Select Your Cookie Preferences

We use cookies and similar tools that are necessary to enable you to make purchases, to enhance your shopping experiences and to provide our services, as detailed in our Cookie Notice. We also use these cookies to understand how customers use our services (for example, by measuring site visits) so we can make improvements.

If you agree, we’ll also use cookies to complement your shopping experience across the Amazon stores as described in our Cookie Notice. This includes using first- and third-party cookies, which store or access standard device information such as a unique identifier. Third parties use cookies for their purposes of displaying and measuring personalised ads, generating audience insights, and developing and improving products. Click ‘Customise Cookies’ to decline these cookies, make more detailed choices, or learn more. You can change your choices at any time by visiting Cookie Preferences, as described in the Cookie Notice. To learn more about how and for what purposes Amazon uses personal information (such as Amazon Store order history), please visit our Privacy Notice.

Customise Cookies

Customer Review

Reviewed in the United Kingdom on 2 April 2022
(WARNING: SPOILERS AHEAD)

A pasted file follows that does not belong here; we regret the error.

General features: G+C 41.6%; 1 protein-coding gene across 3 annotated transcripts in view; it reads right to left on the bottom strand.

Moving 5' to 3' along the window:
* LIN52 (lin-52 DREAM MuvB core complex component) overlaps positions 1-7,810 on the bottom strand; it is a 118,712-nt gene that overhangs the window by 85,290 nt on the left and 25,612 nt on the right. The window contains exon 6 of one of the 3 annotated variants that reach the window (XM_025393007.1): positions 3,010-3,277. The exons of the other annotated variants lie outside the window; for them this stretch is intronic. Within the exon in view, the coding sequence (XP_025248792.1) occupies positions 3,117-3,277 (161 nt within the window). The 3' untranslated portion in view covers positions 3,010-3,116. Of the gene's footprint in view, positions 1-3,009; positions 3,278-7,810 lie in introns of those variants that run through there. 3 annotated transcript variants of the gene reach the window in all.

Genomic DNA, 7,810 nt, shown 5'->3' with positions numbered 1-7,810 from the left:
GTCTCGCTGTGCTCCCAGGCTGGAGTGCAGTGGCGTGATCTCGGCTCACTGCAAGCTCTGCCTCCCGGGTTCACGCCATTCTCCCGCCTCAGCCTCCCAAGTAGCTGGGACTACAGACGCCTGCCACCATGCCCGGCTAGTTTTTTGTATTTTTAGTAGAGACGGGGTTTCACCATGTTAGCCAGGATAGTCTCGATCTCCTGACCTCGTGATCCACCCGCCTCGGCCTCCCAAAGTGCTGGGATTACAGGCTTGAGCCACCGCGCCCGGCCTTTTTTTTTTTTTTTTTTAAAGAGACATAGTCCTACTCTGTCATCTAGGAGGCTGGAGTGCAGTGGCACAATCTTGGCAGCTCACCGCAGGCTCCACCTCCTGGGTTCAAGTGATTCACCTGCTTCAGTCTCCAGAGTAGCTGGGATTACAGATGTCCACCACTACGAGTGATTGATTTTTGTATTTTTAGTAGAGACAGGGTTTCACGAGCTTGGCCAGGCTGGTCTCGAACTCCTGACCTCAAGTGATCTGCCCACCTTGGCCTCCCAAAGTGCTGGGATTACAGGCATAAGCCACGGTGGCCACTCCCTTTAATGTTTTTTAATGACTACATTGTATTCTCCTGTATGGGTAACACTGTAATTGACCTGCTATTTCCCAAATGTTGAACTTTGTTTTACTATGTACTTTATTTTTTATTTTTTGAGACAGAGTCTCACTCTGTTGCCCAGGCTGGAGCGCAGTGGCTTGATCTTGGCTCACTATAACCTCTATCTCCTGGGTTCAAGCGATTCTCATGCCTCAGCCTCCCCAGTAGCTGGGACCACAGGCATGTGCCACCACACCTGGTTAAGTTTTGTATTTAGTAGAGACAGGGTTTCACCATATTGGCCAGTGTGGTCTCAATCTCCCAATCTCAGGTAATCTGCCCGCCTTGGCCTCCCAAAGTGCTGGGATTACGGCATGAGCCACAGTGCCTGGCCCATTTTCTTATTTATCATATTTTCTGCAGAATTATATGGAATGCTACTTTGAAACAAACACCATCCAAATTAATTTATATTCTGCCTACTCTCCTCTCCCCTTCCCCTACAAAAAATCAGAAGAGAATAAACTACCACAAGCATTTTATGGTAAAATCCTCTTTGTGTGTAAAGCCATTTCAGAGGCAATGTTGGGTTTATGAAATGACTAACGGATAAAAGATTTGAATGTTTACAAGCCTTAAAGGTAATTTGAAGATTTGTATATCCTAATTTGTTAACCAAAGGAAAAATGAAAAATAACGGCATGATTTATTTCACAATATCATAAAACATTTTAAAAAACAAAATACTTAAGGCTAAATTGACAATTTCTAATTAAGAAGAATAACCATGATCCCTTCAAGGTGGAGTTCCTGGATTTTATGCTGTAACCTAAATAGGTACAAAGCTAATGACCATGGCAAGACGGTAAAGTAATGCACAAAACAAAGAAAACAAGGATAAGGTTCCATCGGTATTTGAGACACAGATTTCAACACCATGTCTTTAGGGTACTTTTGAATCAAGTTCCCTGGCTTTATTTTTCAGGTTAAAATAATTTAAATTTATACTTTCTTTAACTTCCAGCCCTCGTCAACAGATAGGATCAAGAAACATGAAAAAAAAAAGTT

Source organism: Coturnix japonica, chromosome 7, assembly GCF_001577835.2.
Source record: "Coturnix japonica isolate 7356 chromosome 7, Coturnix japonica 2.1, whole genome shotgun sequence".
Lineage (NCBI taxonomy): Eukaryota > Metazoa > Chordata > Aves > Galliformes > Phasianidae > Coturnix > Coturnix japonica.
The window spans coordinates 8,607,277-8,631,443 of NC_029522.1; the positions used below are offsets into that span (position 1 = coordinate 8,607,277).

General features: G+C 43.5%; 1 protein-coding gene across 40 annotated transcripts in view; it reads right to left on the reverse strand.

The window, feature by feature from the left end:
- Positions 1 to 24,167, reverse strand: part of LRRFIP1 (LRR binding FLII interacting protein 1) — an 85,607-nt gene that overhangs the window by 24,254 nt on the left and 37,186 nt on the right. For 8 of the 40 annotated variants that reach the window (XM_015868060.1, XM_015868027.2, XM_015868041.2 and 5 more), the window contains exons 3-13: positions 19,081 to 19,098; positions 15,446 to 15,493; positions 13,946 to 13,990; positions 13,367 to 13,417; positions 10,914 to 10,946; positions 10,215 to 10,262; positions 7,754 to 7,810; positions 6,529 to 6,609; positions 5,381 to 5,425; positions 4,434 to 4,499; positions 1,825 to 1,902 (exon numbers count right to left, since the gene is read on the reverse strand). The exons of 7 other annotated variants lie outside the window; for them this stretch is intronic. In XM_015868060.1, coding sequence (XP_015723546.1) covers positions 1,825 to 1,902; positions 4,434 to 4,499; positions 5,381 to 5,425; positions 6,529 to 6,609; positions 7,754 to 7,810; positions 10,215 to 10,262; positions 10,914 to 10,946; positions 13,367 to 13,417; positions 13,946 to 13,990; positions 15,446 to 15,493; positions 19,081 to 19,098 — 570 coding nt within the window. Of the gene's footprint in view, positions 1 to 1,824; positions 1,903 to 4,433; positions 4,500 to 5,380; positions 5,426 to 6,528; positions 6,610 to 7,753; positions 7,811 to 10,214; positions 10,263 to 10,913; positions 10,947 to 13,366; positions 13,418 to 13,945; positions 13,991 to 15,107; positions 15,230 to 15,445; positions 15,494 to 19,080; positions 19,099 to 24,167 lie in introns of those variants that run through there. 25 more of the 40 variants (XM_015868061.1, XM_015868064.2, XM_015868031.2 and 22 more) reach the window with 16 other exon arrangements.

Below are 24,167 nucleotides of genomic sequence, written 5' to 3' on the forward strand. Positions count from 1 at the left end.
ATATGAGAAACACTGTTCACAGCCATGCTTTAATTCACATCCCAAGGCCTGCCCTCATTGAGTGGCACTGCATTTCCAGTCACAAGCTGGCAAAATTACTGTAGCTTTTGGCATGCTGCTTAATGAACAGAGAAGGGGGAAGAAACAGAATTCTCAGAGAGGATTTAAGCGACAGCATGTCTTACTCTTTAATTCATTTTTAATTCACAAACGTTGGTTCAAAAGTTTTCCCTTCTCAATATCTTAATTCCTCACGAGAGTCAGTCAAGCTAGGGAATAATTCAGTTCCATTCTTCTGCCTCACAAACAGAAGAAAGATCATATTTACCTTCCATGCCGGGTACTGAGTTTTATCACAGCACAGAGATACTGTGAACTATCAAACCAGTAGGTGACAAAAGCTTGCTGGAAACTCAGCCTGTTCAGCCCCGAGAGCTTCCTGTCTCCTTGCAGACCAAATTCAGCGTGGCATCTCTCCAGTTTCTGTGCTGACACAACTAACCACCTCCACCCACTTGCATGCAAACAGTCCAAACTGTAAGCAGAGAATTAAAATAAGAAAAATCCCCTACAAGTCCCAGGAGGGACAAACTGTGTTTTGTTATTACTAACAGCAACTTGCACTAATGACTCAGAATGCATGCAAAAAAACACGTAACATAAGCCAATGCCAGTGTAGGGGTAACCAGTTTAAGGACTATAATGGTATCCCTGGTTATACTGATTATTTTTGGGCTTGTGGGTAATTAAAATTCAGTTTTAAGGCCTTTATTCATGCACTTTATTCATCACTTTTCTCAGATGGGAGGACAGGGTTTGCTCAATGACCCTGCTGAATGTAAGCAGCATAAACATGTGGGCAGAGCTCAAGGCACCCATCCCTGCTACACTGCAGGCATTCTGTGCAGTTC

Saddling itself with one of the daftest titles of all time, K PAX isn't so much something from a self-build furniture store as an irreparably damaged movie glued together by its own preening self-regard.

Pretty much gibberish from start to finish, it would be unfair to potential viewers to assert that it's somehow 'saved' by the performances of Spaces and Bridges. . .

it isn't. Both actors are at the top of their game, but that's no consolation for everything else , everywhere else, that's sub-standard.

Setting aside its central and, it seems to think, highly original theme that you-don't-know-what-you've-got-'till-it's gone (thanks, Joni!) the story, such as it is, centres upon the man from the planet K Pax (Spacey) and how he comes to visit Earth on a beam of light and because for reasons unknown and unexplored, he possesses an American accent on his home planet, chooses New York as his destination, where, being a complete stranger, he merits the typical Manhattan assessment that he may be a raving lunatic, and is promptly carted off to a psychiatric hospital.

There he meets up with Bridges, a psychiatrist (allegedly) of such blazing incompetence that he befriends Spacey, takes him home to meet the family, and even breaks patient confidentiality by discussing Spacey with friends and neighbours. Seeing how no-one could possibly be that clueless and not be thrown off the Practitioners' Registry it's no wonder the script has such a hard time of it, trying to get you to believe Bridges is credible and Bridges is genuine, rather than being an alien (or a raving loony) himself.

Hence the plaudits for the performances of the two leads here: Spacey, playing a laconic mystery man for all it's worth, Bridges playing the earnest puzzled dedicated medical man, the two of them initially bonding thanks to sharing the same accent even though it never once occurs to Bridges to ask the dazzlingly obvious question of Spacey: that accent of yours, is it West Coast or East Coast K-PAX?